TAG: "Surgery"

UCSF urologist wins coveted Barringer Medal

Peter Carroll honored for his work.

Peter Carroll, UC San Francisco

The American Association of Genitourinary Surgeons awarded its 2014 Barringer Medal to Peter R. Carroll, M.D., M.P.H., chair of the UCSF Department of Urology, during the April annual meeting. This award recognizes a younger member of the organization who is achieving “distinguished accomplishments” and is meant to encourage and stimulate his or her continued work.

Marshall Stoller, M.D., professor and vice chair of the UCSF Department of Urology, presented the Barringer Medal to Carroll.

“Peter’s tireless effort in promoting active surveillance as a viable and safe option of treatment for men with low-risk prostate cancer is commendable,” Stoller said.

Created in 1954, the award honors Benjamin S. Barringer, the first chief of urology at Memorial Hospital in New York City. Barringer was an early innovator of brachytherapy in 1915 where he placed radium needles for treatment of prostate cancer. UCSF urologist Frank Hinman Jr., M.D., is the first and only other UCSF faculty member to have won the Barringer Medal, when he was honored in 1984.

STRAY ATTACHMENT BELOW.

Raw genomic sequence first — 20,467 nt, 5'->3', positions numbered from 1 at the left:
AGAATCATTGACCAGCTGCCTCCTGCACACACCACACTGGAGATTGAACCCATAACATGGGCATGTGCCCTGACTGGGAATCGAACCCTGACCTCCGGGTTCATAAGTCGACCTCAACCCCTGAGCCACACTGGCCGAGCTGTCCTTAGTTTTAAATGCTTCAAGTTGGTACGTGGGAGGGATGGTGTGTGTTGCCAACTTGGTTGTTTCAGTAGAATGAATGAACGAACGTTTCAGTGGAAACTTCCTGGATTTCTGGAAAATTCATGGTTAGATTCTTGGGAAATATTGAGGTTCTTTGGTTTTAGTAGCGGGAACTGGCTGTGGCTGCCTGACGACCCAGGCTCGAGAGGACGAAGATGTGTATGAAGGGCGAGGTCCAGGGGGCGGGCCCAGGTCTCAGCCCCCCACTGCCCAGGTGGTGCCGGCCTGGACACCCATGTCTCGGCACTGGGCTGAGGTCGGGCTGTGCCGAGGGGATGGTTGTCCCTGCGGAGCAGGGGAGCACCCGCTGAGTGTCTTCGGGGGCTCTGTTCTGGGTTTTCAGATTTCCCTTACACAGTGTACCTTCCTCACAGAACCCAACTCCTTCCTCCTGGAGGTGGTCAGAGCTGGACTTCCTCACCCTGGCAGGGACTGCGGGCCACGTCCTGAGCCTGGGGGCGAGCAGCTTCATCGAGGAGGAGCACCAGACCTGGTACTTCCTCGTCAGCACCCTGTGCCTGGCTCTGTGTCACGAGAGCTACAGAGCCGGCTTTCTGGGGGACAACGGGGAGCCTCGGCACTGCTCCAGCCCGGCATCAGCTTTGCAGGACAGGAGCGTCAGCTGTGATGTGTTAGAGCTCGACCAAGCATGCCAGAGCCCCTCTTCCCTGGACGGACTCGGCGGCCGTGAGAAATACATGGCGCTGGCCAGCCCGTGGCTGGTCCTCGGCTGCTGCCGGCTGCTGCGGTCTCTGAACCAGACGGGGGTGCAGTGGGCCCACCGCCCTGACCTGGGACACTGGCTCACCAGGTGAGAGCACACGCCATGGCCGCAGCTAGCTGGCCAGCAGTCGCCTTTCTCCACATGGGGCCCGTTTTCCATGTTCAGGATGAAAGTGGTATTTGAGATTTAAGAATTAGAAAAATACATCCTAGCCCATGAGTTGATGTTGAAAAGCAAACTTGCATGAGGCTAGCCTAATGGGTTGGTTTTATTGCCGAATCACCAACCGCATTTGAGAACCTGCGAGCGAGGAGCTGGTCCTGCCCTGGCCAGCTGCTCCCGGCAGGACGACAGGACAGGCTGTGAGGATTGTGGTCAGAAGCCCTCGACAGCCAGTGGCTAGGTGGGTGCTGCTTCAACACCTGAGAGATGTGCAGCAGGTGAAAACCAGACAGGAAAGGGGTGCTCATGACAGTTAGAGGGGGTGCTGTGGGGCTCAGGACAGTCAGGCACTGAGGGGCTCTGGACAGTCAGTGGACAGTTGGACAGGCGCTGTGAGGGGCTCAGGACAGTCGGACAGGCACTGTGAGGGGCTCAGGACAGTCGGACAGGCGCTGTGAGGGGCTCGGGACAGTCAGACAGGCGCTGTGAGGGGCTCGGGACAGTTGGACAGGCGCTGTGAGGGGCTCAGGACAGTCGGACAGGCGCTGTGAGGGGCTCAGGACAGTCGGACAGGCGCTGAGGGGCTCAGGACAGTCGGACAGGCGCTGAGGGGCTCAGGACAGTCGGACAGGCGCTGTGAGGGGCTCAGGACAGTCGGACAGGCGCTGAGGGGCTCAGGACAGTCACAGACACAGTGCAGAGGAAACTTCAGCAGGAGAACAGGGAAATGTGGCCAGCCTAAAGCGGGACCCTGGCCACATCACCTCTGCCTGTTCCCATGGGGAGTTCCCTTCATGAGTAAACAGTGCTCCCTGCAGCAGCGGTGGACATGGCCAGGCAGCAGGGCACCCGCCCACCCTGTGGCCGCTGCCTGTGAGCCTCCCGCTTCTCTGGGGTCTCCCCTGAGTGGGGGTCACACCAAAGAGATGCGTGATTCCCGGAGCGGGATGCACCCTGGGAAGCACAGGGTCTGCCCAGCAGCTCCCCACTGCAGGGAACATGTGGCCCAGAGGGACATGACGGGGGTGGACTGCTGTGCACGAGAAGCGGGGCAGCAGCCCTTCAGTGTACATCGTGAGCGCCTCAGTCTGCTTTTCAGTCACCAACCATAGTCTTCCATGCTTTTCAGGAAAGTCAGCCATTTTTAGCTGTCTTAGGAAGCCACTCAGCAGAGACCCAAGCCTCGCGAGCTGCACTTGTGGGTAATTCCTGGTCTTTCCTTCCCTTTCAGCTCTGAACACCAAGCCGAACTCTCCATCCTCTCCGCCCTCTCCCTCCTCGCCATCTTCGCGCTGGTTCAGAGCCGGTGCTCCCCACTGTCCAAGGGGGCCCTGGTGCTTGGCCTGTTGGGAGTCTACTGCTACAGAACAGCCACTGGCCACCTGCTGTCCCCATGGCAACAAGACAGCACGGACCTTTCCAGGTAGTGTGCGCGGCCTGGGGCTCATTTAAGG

Carroll is currently co-investigator or principal investigator on numerous research studies including a grant of almost $10 million from the Department of Defense called the “Transformative Impact Award.” Carroll’s past awards include the 2010 Eugene Fuller Triennial Prostate Award from the American Urological Assocation (AUA), and the SUO Medal from the Society of Urologic Oncology (SUO). He is also the Ken and Donna Derr Chevron Distinguished Professor in the Department of Urology; and associate dean and director of clinical services and strategic planning in the UCSF Helen Diller Family Comprehensive Cancer Center.

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MRI-guided biopsy for brain cancer improves diagnosis